The Meharry Medical College School of Medicine is proud of its role as a National Center of Excellence in minority health education. While Meharry is a historically Black college, its student body reflects the diversity of the nation, with individuals representing the African-American, Caucasian, Hispanic, Asian, and Native American communities.


To this end, Meharry Medical College also believes that the answers to disease and chronic illnesses may be within and among different racial/ethnic and disadvantaged population groups. Training individuals from different cultures and from disadvantaged backgrounds early in their education promotes health and decreases disparities between/among groups.


Meharry’s integration of ‘cultural competency’ into teaching and training has received unprecedented national attention over the past ten years, but it’s actually been a part of our approach since 1876. Through studying, researching, and experiencing the similarities and differences between and among cultures, Meharry students reflect not only a cultural awareness to the health care needs of others who may be different, but they are equipped with a set of skills in cultural competency that demonstrate a passion and commitment in improving the health status of the individual and the community.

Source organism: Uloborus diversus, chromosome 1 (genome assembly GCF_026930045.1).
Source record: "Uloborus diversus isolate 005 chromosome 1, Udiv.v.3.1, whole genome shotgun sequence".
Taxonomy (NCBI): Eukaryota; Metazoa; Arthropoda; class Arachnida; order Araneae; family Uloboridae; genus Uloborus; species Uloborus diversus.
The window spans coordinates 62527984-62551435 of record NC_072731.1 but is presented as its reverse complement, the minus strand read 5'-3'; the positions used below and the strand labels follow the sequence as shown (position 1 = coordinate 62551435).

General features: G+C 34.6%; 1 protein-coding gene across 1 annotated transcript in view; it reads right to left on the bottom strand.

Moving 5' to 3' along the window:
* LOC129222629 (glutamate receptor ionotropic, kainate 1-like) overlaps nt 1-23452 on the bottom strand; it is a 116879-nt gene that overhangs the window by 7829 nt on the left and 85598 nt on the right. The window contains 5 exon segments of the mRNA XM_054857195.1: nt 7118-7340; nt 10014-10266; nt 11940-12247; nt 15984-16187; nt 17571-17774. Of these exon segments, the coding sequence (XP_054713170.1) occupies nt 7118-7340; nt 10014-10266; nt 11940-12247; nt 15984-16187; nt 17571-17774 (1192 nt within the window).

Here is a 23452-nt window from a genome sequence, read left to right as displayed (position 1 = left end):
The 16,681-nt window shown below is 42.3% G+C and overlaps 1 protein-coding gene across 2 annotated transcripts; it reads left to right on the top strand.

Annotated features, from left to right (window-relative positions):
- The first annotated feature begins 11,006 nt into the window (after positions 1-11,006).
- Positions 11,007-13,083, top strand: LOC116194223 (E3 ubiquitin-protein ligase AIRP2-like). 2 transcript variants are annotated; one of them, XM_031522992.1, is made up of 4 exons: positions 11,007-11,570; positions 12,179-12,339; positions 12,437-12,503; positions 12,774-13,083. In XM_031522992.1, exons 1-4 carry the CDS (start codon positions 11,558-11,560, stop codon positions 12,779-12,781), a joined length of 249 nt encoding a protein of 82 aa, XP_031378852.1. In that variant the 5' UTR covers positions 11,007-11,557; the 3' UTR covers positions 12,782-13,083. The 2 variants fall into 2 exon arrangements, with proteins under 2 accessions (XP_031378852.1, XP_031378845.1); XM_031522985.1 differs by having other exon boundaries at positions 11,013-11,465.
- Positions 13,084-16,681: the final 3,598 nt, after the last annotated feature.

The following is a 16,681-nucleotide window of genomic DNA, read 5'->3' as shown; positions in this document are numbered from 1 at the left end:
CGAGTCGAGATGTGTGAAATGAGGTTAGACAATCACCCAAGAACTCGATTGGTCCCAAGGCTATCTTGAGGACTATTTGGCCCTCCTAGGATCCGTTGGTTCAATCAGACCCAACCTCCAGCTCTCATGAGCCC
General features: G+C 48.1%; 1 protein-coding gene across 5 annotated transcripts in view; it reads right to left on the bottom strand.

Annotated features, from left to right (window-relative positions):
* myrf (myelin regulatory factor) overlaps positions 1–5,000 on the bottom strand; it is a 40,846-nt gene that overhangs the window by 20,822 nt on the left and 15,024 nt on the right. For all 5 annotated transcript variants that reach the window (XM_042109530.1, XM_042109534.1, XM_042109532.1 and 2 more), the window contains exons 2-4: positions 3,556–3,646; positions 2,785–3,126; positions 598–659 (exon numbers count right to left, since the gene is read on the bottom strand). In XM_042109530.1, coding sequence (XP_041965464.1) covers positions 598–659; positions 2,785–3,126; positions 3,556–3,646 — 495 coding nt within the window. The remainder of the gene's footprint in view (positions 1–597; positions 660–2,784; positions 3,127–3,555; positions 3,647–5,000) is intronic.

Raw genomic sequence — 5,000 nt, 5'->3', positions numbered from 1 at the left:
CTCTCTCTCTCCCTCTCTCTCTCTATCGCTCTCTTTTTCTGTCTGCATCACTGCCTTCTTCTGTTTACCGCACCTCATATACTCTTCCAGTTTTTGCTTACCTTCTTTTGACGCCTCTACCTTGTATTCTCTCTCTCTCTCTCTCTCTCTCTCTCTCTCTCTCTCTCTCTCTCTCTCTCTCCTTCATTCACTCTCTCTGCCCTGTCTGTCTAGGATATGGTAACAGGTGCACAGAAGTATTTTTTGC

This approach becomes even more relevant as Meharry redirects its medical and dental education programs toward a more integrated focus, in part because of the evident disparities in health status among certain racial and ethnic groups, immigrants, and limited-English proficiency populations.


Through its role as a Center of Excellence, Meharry Medical College continues as a leader in minority health education, ever-expanding the curriculum to prepare future physicians to be more effective with an increasingly diverse patient population.


Veronica T. Mallett

Veronica T. Mallett, M.D., MMM

Principal Investigator